1968 Shelby GT350 Mustang

Here at Modified Mustangs & Fords magazine, you’ll find us preaching the virtues of driving your classic Ford and enhancing the performance in order to have that much more fun in it. Phoenix, Arizona’s Chuck Young might as well be the poster child for MM&F, as he not only owns a real ’68 Shelby GT350, but he’s also modified it extensively in an effort to improve every aspect of vehicle performance.

Back in 1969, Chuck’s first encounter with a Shelby Mustang was a very short-lived one. He had come home with a bright red ’68 Shelby with saddle interior, but a subsequent conversation with his spouse convinced him that it wasn’t the most family friendly vehicle, so a week later, he traded it in. Since that time, Chuck has owned a ’64 Shelby Cobra, and a ’68 Mustang GT with a 390ci V-8, but he has always longed to get his hands on another red Shelby Mustang. In 1997, Chuck picked up this all-original ’68 GT350 with less than 70,000 miles on the clock.

“It wasn’t running when I bought it,” recalls Chuck. “The car had sat for a long time, and the fuel system needed to be replaced, the brakes were rusted-it was a total mess.” Chuck also told us that the car had been repainted at least once in its as-delivered Candy Apple Red hue.

You could say this is where the road took a different direction. Whereas many a Shelby Mustang fanatic would go for the restoration, and probably the auction route, Chuck forged ahead with the necessary repairs to get the Shelby road worthy, and then proceeded to drive the all-original, numbers-matching Pony for the next several years.

In June 2005, Chuck decided he’d had enough of the wheezy vintage Mustang power, and set the stock J-code 302 aside. “It wasn’t exactly a speed demon,” noted Chuck.

The new plan called for a healthy 347ci stroker engine, and eventually a Paxton supercharger, but as the engine came out of the car, the motor swap quickly snowballed into a full-tilt restomodification.

With the original engine, transmission, and rearend now collecting dust in Chuck’s garage, the body was dropped off to Chuck’s friend Heath Elmer, whose company Heath Elmer Restorations (Mesa, Arizona), treated it to a rotisserie restoration with hundreds of hours in bodywork to get the flanks pin straight. The undercarriage, engine compartment, and interior were all restored to factory specs using NOS parts, but that’s where the concours work ends.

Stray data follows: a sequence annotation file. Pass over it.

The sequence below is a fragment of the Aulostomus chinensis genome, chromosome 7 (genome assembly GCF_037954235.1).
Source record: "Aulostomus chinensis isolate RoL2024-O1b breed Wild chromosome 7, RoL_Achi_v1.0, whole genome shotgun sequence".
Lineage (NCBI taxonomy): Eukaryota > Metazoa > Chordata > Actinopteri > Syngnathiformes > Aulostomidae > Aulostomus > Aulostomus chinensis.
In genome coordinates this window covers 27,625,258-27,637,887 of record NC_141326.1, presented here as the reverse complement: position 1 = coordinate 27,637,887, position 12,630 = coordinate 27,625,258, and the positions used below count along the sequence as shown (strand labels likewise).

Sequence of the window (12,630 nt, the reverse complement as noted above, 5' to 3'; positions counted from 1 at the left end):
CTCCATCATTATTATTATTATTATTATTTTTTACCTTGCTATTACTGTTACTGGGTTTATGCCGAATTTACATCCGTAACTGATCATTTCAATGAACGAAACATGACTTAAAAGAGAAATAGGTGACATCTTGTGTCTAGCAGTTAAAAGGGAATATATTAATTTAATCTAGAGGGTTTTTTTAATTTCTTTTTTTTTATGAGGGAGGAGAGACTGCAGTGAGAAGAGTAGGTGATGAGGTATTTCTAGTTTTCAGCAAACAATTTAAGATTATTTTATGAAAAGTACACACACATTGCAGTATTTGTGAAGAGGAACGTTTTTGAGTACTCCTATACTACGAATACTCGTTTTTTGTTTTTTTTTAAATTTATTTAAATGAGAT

“The idea was to make it fast, make it handle, and incorporate the latest high-tech parts and equipment while keeping the look of the car as near stock as possible,” says Chuck. “The utmost importance was placed in not destroying the car while changing it.” The goal was not to cut or weld anything, though an exception to the latter was made with regard to Troy Clark’s installation of Total Control Products’ subframe connectors.

The engine swap that started the snowball effect is based on a Ford Racing B50 8.2-inch-deck block that was machined by Duffee Motorsports in Phoenix, Arizona. A DSS Racing billet aluminum main support girdle and windage tray support the Eagle forged steel crank and rods, and Mahle forged pistons. AFR 185 cylinder heads and a Lunati camshaft designed for a supercharged application were combined with an Edelbrock Victor intake manifold and 13/4-inch headers to produce a stout 461 horsepower on the engine dyno.

When it came time to fit the stroker between the frame rails though, the intake was swapped for a Performer RPM piece, and the headers were traded for a set of 15/8-inch custom tri-Y headers from Stainless Works. The heads and intake were also sent to Extrude Hone for a round of media porting, and with a Holley 650 carb bolted on top, the powerplant has produced a healthy 400 hp at the wheels on a Mustang chassis dyno.